One of the best sources of information about Russia’s troubles with its breakaway provinces of Chechnya and Igushetia is the Prague Watchdog website. You know they’re doing their job because they routinely come under cyber attack from Kremlin-friendly terrorists, and the website often crashes. Cyber warfare is another arrow in the Kremlin’s malignant quiver of dictatorship that it hasn’t hesitated to deploy at will, most infamously against the nation of Estonia when they dared to move a monument to Russian soldiers installed by Soviet imperialists.
Two recent articles from PW are cases in point.
First, in regard to Chechnya, PW reports:
The Chechen underground, it seems, has got its second wind. The beginning of the spring and summer campaign has been marked by several high-profile attacks. However, in the absence of any plausible statistics it is rather difficult to judge to what extent the current activity of the saboteurs is unique. Does it exceed the figures for the same period last year, or the year before? While it would obviously be wrong to jump to conclusions, the frequency and scale of operations during the past month are none the less unprecedented. The Alkhazurovo raid in May, the similar attacks in Benoy, the shelling of a convoy near the village of Chishki, the shooting-up of an armoured personnel carrier near Bamut: such is the list – doubtless an incomplete one – of sabotage actions by the Chechen underground.
I routinely report instances of separatist violence in Chechnya on my blog La Russophobe, and I have pointed out how utterly insane it is for Russia to be allowed to hold the 2014 Olympic games in nearby Chechnya. This is quite simply an open invitation to terrorism on a massive scale that Russia can do nothing to prevent. In fact, there’s a huge question as to whether Russia can even manage to build the facilities it needs to actually host the athletic contests, much less to provide security.
But this has no effect on the Kremlin’s propaganda machine, which continues to insist it has solved the Chechnya problem. The Kremlin has liquidated all opposition parties in Russia and destroyed the independent media. All national TV stations are state-owned and dispense no criticism of the Kremlin — contrast this with the relentless bashing George Bush gets over Iraq.
Then PW came with a second item, this time about Ingushetia, ominously warning:
For the sake of dramatic effect it could be said, as some experts have done, that Ingushetia is now on the brink, and that on the other side lie open disobedience and disloyalty to the federal centre, armed struggle running parallel with civic protests which are assuming an increasingly ambitious and large-scale form, Salafism, Wahhabism, and so on. All of these factors are already present, and the dynamic they create as they grow is an explosive one. Yet it is premature to draw the conclusion that events in Ingushetia will inevitably follow the Chechen pattern.
The depth of Ingushetia’s loyalty to the federal centre, something for which the republic has always been famed, is rather difficult to measure. But neither the Ossetian-Ingush conflict, during which Moscow, in the opinion of the Ingush, provided exclusive and disproportionate armed support to the Ossetian side, nor the Chechen wars, which passed like a fiery, inhuman mangle across the territory of fraternal Chechnya, were able to shake the foundations of the Ingush people’s civic identity. Most Ingush continued to see themselves as citizens of Russia and did not even think about the possibility of living a separate existence, despite the fact that the Chechens had been trying to draw Ingushetia into its separatist project ever since the days of Dudayev.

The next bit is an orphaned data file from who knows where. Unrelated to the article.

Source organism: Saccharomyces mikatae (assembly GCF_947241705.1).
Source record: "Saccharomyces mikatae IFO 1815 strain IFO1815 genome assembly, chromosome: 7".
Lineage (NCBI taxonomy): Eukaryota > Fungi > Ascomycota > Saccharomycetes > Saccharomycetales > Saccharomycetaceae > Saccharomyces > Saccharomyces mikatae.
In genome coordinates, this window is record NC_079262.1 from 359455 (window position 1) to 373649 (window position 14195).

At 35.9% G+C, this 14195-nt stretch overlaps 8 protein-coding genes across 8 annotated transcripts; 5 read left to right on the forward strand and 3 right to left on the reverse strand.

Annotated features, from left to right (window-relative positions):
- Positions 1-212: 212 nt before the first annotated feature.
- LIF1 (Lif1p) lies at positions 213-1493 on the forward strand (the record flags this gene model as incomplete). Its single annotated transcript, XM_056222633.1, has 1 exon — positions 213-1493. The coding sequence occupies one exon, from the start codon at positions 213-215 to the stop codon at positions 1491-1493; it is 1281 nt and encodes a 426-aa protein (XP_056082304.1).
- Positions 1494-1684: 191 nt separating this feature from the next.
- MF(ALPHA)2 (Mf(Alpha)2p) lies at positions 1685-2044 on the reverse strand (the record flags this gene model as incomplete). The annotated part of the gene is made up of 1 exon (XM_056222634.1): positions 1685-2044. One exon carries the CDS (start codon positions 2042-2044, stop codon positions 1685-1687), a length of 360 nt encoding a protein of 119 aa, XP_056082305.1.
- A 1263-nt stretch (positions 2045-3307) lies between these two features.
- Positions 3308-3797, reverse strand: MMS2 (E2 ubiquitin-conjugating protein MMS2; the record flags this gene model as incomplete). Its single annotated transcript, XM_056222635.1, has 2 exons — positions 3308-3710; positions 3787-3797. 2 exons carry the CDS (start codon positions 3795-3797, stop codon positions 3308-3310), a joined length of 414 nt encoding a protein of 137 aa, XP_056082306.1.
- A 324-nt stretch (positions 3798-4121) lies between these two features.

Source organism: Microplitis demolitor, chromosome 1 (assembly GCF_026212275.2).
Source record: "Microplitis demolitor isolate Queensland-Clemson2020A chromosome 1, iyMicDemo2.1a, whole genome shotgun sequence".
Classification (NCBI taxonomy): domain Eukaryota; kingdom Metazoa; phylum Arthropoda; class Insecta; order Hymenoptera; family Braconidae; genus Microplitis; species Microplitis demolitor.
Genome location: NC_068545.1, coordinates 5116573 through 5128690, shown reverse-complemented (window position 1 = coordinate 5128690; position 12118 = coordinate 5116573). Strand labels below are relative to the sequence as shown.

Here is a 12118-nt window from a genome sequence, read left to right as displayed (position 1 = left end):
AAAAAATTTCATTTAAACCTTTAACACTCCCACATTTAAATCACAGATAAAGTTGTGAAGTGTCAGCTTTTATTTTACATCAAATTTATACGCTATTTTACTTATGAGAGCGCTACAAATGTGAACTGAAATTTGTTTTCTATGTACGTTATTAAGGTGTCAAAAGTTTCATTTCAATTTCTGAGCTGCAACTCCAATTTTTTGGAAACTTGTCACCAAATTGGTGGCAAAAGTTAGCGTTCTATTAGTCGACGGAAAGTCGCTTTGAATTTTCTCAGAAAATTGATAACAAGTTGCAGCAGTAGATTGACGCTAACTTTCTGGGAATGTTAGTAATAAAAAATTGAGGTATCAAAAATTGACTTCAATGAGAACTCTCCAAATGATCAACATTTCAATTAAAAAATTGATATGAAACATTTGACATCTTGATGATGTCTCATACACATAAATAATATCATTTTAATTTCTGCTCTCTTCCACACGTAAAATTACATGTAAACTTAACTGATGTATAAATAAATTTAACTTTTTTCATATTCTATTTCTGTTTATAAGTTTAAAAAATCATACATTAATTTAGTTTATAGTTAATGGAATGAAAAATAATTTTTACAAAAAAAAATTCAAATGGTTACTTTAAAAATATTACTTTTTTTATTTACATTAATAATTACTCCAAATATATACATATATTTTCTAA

Today the situation has radically changed. Magomed Yevloyev, owner of the “Ingushetiya.ru” website, says: “In Karabulak there is an old man who keeps a watchful eye on people’s moods – especially the moods of the young. On public transport and in the streets he listens carefully to what people are saying. He recently told me: ‘We’ve lost Ingushetia. Young Ingush have a very narrow field of ideas. On the buses and minibuses the only conversations you hear are about guerrillas, emirs, the Emirate, where road-mines were laid, where federal troops came under fire, where police were killed. The armed underground is an example to be emulated, and armed struggle is now seen not merely as something normal, but as a necessity. To die in battle means to fulfil the lofty destiny of a man, a warrior and a Muslim.’”
If you read the entirety of the two reports, you can’t escape the conclusion that the situation in these breakaway provinces is not only not solved but about to explode. Combine that with the powder keg atmosphere Russia has insanely created in Georgia, where is it giving direct military aid to that country’s breakaway province of Abkhazia, and you have a truly toxic scenario. If Russia can aid Georgian rebels, why can’t radical Islamacists aid their comrades in Chechnya and Ingushetia? Russia has lost any moral authority it might have had, and is losing the battle on the ground as well. It has been condemned by virtually every major human rights organization on the planet for its barbaric atrocities against the civilian population in Chechnya, and it has been convicted of state-sponsored murder in the European Court for Human Rights.
But the people of Russia remain blithely ignorant and apathetic, just as was the case in Soviet times.